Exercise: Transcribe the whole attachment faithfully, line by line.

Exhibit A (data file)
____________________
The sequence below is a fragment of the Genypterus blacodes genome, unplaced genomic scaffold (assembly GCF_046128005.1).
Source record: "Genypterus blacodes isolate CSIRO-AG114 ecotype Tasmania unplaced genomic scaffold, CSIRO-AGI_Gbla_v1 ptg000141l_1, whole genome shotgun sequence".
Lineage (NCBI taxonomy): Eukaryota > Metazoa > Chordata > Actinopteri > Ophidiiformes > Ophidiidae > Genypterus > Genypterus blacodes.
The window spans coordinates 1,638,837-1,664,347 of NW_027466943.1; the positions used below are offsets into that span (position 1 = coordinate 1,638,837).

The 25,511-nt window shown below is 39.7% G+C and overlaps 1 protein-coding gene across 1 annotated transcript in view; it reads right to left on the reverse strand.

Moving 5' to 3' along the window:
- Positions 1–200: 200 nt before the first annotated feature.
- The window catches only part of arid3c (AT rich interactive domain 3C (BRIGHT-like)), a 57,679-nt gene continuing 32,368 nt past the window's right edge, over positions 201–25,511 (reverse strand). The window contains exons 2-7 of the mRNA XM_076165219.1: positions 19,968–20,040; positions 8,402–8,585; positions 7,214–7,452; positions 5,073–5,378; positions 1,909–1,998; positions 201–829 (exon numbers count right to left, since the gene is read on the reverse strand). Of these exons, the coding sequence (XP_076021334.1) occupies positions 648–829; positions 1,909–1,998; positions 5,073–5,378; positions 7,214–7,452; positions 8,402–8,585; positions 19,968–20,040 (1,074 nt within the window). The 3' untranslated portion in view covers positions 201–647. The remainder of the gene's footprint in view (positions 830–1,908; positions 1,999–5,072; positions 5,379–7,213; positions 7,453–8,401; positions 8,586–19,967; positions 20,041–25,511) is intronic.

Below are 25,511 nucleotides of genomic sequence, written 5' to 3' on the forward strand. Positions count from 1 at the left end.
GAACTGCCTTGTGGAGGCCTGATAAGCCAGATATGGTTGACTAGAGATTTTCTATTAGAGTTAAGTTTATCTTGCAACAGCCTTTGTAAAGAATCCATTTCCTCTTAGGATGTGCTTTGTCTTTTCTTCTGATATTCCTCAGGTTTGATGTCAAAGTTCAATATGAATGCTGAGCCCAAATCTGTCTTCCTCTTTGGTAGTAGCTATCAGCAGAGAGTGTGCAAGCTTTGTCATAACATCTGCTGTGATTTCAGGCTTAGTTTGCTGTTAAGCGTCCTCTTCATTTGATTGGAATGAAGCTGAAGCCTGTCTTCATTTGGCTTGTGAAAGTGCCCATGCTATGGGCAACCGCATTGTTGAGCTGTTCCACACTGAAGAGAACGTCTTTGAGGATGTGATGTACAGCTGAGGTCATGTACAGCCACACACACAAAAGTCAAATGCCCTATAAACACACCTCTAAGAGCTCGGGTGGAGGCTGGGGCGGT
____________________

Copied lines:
The sequence below is a fragment of the Genypterus blacodes genome, unplaced genomic scaffold (assembly GCF_046128005.1).
Source record: "Genypterus blacodes isolate CSIRO-AG114 ecotype Tasmania unplaced genomic scaffold, CSIRO-AGI_Gbla_v1 ptg000141l_1, whole genome shotgun sequence".
Lineage (NCBI taxonomy): Eukaryota > Metazoa > Chordata > Actinopteri > Ophidiiformes > Ophidiidae > Genypterus > Genypterus blacodes.
The window spans coordinates 1,638,837-1,664,347 of NW_027466943.1; the positions used below are offsets into that span (position 1 = coordinate 1,638,837).

The 25,511-nt window shown below is 39.7% G+C and overlaps 1 protein-coding gene across 1 annotated transcript in view; it reads right to left on the reverse strand.

Moving 5' to 3' along the window:
- Positions 1–200: 200 nt before the first annotated feature.
- The window catches only part of arid3c (AT rich interactive domain 3C (BRIGHT-like)), a 57,679-nt gene continuing 32,368 nt past the window's right edge, over positions 201–25,511 (reverse strand). The window contains exons 2-7 of the mRNA XM_076165219.1: positions 19,968–20,040; positions 8,402–8,585; positions 7,214–7,452; positions 5,073–5,378; positions 1,909–1,998; positions 201–829 (exon numbers count right to left, since the gene is read on the reverse strand). Of these exons, the coding sequence (XP_076021334.1) occupies positions 648–829; positions 1,909–1,998; positions 5,073–5,378; positions 7,214–7,452; positions 8,402–8,585; positions 19,968–20,040 (1,074 nt within the window). The 3' untranslated portion in view covers positions 201–647. The remainder of the gene's footprint in view (positions 830–1,908; positions 1,999–5,072; positions 5,379–7,213; positions 7,453–8,401; positions 8,586–19,967; positions 20,041–25,511) is intronic.

Below are 25,511 nucleotides of genomic sequence, written 5' to 3' on the forward strand. Positions count from 1 at the left end.
GAACTGCCTTGTGGAGGCCTGATAAGCCAGATATGGTTGACTAGAGATTTTCTATTAGAGTTAAGTTTATCTTGCAACAGCCTTTGTAAAGAATCCATTTCCTCTTAGGATGTGCTTTGTCTTTTCTTCTGATATTCCTCAGGTTTGATGTCAAAGTTCAATATGAATGCTGAGCCCAAATCTGTCTTCCTCTTTGGTAGTAGCTATCAGCAGAGAGTGTGCAAGCTTTGTCATAACATCTGCTGTGATTTCAGGCTTAGTTTGCTGTTAAGCGTCCTCTTCATTTGATTGGAATGAAGCTGAAGCCTGTCTTCATTTGGCTTGTGAAAGTGCCCATGCTATGGGCAACCGCATTGTTGAGCTGTTCCACACTGAAGAGAACGTCTTTGAGGATGTGATGTACAGCTGAGGTCATGTACAGCCACACACACAAAAGTCAAATGCCCTATAAACACACCTCTAAGAGCTCGGGTGGAGGCTGGGGCGGT